US oil and gas rig count falls, Permian takes biggest hit

Houston — Permian sees lowest rigs count since January 2018. Most of weekly decline was oil rigs, down 16 to 767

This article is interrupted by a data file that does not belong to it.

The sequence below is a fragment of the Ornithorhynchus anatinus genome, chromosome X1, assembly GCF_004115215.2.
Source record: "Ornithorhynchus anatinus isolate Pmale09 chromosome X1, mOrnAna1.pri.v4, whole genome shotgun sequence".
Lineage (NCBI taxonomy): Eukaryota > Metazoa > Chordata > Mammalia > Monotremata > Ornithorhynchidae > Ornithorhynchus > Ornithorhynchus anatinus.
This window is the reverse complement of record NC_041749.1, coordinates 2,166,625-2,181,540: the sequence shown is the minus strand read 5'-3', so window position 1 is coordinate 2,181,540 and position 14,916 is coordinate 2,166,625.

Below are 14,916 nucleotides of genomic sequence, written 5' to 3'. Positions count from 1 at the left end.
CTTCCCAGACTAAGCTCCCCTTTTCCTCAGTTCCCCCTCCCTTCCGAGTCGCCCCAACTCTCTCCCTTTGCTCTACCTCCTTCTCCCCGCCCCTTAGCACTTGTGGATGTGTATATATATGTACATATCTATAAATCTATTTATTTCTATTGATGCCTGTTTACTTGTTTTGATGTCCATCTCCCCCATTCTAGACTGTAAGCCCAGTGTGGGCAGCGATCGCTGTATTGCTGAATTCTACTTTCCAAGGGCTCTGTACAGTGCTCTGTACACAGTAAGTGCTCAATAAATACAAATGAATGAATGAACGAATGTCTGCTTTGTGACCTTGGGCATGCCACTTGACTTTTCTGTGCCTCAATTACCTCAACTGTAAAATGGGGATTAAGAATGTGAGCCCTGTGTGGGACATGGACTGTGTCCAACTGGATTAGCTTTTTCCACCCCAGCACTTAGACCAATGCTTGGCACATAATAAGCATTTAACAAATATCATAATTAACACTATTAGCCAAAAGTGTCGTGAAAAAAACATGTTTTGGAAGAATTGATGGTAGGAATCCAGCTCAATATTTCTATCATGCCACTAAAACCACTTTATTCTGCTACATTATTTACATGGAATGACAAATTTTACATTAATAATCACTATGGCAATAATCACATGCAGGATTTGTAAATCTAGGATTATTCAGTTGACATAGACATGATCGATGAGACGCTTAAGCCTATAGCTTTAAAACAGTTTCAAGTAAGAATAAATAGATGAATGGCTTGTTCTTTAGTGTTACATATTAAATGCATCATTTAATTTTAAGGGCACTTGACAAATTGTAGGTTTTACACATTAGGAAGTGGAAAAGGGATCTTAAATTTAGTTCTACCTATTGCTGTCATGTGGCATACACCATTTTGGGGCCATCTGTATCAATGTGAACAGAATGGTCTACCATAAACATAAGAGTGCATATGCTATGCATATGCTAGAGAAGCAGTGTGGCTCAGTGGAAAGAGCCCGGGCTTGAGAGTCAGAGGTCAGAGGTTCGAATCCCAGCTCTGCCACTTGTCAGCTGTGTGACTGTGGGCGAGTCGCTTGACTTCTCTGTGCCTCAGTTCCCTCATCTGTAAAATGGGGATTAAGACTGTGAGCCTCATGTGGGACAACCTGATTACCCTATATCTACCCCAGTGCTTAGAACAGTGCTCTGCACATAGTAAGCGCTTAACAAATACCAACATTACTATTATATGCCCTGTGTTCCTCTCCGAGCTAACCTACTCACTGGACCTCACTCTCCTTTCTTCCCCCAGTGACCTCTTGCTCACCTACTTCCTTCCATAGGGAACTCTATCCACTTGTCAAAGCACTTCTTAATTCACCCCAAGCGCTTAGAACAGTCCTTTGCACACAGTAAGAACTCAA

The US oil and gas rig count fell 21 to 966 on the week, according to Enverus DrillingInfo data released Thursday, with Permian Basin rigs taking by far the biggest hit. Permian rigs in the West Texas/New Mexico basin were down 15 in the past week, leaving 418. That is the lowest number since the first week of 2018. Overall, most of the week’s rig count decline was in oil-oriented rigs, which were down 16 to 767, Enverus said. Gas rigs dropped by 8 to 191, while there was a three-rig gain in rigs not classified as either oil or gas. Of the other seven major named US basins, the Dry Marcellus, largely in Pennsylvania, was down by three to 26 rigs. Two basins lost a rig each: The Denver-Julesburg Basin, mostly in Colorado, is now at 26 rigs, while the SCOOP-STACK play in Oklahoma is at 65. But the Williston Basin in North Dakota and Montana, which encompasses the Bakken Shale, gained a rig for a total 59. Four other basins remained the same week on week: the Eagle Ford Shale of South Texas stayed at 73, the Haynesville Shale of East Texas and northwest Louisiana remained at 52, the Wet Marcellus, also mostly in Pennsylvania, kept to 19 rigs and the Utica Shale, largely in Ohio, held steady with 16 rigs. Permit approvals this week were down by 198 compared to last week, for total US approvals of 790. Permitting was down in virtually all basins; the largest single move was in the DJ Basin, down 243 to zero this week. In other basins, the Wet Marcellus was down 22 to 9, the Permian was down 21 to 106, the Eagle Ford was down 19 to 26, and the Williston was down 17 to 10. All other named basins were down by 11 or less, except in the Utica Shale, which recorded a five-permit gain for a total of 6. Pioneer’s 10-year plan calls for adding two to three rigs per year, but the company will not add more in response to any oil price run-up should that occur. If prices drop and stay there, the company may reevaluate so as not to harm its balance sheet, Sheffield said. But if WTI prices should rise to $70/b, Pioneer will “not add a single rig.”